Taake is the perfect vehicle for me in terms of performing live. I have been a live member for 7 years now and I truly appreciate being part of the line-up that we have. Time flies. It has been an incredible journey so far. Hoest and I go way back and have known each other since before Ravengod. We have turned into a very strong and dynamic entity on stage and we know each other well by know. We know how to interact with each other on stage in terms of sound and expression, and everything works very well. It seems that the band is growing bigger and bigger all the time, which is only fair and natural if you ask me in the sense that the band is getting better and better all the time, and many will probably agree with me on that. Hoest keeps releasing better and better albums as well.
Like I pointed out earlier on regarding Helheim becoming better and better with age, that very same thing could be said for Taake. It sounds more and more inspired and inspiring by each album release.
Call it the wisdom of age setting in and the refusal to limit oneself. Hoest is the kind of guy who does not let anything stop him and he does not make music because he is forced to. It is not a job to him. It is all about passion. An inherent passion, if you will. That one grows does not entail that one becomes more mellow or positive as such.It seems that the mind grows darker the more one learns.
Has it ever been difficult for you to find the time for Helheim, Taake, and Aeternus and to create some sort of balance between them?
It was quite difficult in some ways and for years I have practiced the idea that I stick to whatever band is booked or engaged to perform first and so on. I stick to the one who approaches me first. I once declined an invitation from Einherjer to tour with King Diamond because Aeternus was engaged to perform somewhere, but then the Aeternus gig was cancelled and I was then able to tour with Einherjer anyway. There was one other time when Aeternus was offered a gig somewhere and I had already said yes to a gig with Taake, which really made me think about the whole situation with Aeternus as it did not feel good to say no to the first Aeternus gig in the wake of a new album. Ares was cool with it, but I was not. I told Ares that I was really sorry but that I had to leave the band out of respect for them. I feel that Aeternus is important to me and I wish that I had been on their previous album, but Helheim and Taake are more than enough for me at the present time and are very important to me. There is no bad blood between Aeternus and I.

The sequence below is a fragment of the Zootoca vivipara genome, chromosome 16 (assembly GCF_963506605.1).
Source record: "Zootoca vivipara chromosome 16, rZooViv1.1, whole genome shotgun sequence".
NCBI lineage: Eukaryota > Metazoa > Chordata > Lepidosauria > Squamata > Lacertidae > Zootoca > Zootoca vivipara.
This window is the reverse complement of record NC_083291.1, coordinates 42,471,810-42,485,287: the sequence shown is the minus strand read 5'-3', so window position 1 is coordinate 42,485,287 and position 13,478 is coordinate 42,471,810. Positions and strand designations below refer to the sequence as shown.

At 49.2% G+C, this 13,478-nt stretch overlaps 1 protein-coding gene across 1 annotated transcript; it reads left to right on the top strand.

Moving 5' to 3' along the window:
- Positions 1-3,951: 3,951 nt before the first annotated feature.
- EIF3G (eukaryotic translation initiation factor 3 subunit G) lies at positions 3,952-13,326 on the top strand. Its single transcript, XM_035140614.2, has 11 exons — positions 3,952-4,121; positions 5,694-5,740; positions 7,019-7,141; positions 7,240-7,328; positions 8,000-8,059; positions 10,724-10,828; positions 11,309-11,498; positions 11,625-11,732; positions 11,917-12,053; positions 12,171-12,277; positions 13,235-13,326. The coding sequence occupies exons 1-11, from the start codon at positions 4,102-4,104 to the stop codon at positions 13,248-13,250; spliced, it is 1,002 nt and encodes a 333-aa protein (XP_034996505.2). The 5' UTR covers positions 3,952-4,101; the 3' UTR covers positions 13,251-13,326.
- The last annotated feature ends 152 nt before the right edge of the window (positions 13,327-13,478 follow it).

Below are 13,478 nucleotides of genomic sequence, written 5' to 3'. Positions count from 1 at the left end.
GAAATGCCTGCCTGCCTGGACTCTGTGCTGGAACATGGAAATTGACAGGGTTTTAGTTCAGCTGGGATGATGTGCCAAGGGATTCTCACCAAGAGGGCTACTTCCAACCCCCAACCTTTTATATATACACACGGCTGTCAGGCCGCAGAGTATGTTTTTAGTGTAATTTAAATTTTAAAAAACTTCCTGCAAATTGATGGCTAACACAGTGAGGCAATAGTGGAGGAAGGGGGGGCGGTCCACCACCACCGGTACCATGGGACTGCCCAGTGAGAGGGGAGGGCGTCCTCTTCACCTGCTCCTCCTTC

(Photo: Andrea Chirulescu)
Do you ever miss playing and performing death metal music ala Deathcon or have you exorcised the need to do that?
Well…yeah…I guess I do feel that I am done performing death metal in the sense that I achieved what I wanted to achieve within that genre. I worked on a death metal project recently named War Storm where we did a demo, which was very cool. With Deathcon I simply wanted to create a death metal record of my own. Being a member of Aeternus was fantastic and it made me a better bassplayer. I was a better bassplayer back then than I am now ha ha. Black metal inspired music is primarily where my heart lies and my passion for death metal does not equal that of black metal. I do not feel the need to continue doing Deathcon or starting up something new related to death metal. It is a bit like "been there, done that". Maybe it was a personal thing where I simply needed to prove to myself that I could write a great death metal record, even though that particular record was never really promoted that much. We did 3 songs with War Storm in the vein of Bolt Thrower, which was a lot of fun. That demo actually sounds quite professional. Maybe it will show up on YouTube someday.
What records are you currently listening to at home?
I have been listening to Palms a lot lately. The new albums by Autopsy and Carcass are awesome and I have been spinning those a lot too. Beastmilk from Finland and Röyksopp as well. I listen to a lot of different stuff. I also listen to Maranatha by Funeral Mist quite often when I need something truly nasty to listen to. That is one of the best black metal albums ever released.
Vinyl or CD, and why?